NIOSH Director

      In his more than decade as director of NIOSH, Millar established the Institute as a mature organization. He expanded NIOSH’s focus beyond chemical hazards, an area which had consumed the attention of his predecessors. He led studies concerning such varied topics as vibration syndrome (caused by vibrating tools such as pneumatic hammers and gasoline chain saws); electrocution from metal ladders being too near power lines; and occupational fatalities in confined spaces. His approach to occupational safety was typified by his manner of addressing tractor roll overs, which he referred to as an “occupational obscenity”. He advocated the use of a rollover protective structure (ROPS) on every tractor in use, saying, “There is no scientific excuse for the persistence of this problem. This is something we know how to prevent.”

      In addition to his work at NIOSH, Millar chaired the executive committee of the National Toxicology Program (NTP) from 1989 to 1993. He maintained an adjunct professorship of occupational and environmental health at the Rollins School of Public Health at Emory University in Atlanta (1989-1998). He served on a panel of occupational health experts for the World Health Organization, and he continued his efforts to eradicate smallpox. In 1987, he was presented with the Gorgas Medal from the Association of Military Surgeons of the United States (AMSUS).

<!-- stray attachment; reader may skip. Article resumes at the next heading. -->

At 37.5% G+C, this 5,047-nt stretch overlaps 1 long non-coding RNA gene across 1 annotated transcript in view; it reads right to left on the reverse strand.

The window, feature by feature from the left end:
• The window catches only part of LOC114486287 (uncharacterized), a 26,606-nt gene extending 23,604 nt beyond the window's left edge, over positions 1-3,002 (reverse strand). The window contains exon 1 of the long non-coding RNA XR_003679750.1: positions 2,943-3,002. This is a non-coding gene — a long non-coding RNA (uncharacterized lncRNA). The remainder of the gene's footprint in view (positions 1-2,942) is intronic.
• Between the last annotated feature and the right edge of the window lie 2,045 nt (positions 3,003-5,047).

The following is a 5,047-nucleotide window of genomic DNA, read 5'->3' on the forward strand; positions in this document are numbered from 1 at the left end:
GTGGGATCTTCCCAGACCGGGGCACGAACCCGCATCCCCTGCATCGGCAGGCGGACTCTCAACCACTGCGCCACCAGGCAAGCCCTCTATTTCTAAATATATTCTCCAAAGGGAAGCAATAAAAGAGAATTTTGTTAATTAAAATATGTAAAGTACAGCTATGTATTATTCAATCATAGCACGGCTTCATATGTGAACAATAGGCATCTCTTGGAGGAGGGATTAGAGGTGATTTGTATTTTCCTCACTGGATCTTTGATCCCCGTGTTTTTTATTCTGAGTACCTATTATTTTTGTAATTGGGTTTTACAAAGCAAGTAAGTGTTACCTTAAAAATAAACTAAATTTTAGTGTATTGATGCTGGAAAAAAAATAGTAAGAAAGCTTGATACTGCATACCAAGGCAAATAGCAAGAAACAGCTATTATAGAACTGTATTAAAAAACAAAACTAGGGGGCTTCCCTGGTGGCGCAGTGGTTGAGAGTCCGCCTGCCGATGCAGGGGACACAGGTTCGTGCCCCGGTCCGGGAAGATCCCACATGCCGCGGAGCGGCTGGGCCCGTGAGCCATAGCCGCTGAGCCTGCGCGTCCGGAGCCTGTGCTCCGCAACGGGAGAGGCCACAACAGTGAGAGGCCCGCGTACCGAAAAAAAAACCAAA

For his work, Dr. Millar has been twice honored with the Distinguished Service Medal (1983 and 1989), highest honor bestowed by the United States Public Health Service. He was named Honorary Fellow of the Faculty of Occupational Medicine, Royal College of Physicians, London (U.K.). He received the William S. Knudsen Award from the American College of Occupational and Environmental Medicine for “outstanding contributions to occupational medicine.” In 1993, Millar was given the William Steiger Memorial Award from the American Conference of Governmental Industrial Hygienists, the Health Watch Award for “outstanding contributions toward improving the health of minority populations”, and the Surgeon General’s Medallion for “exceptional skill and fortitude.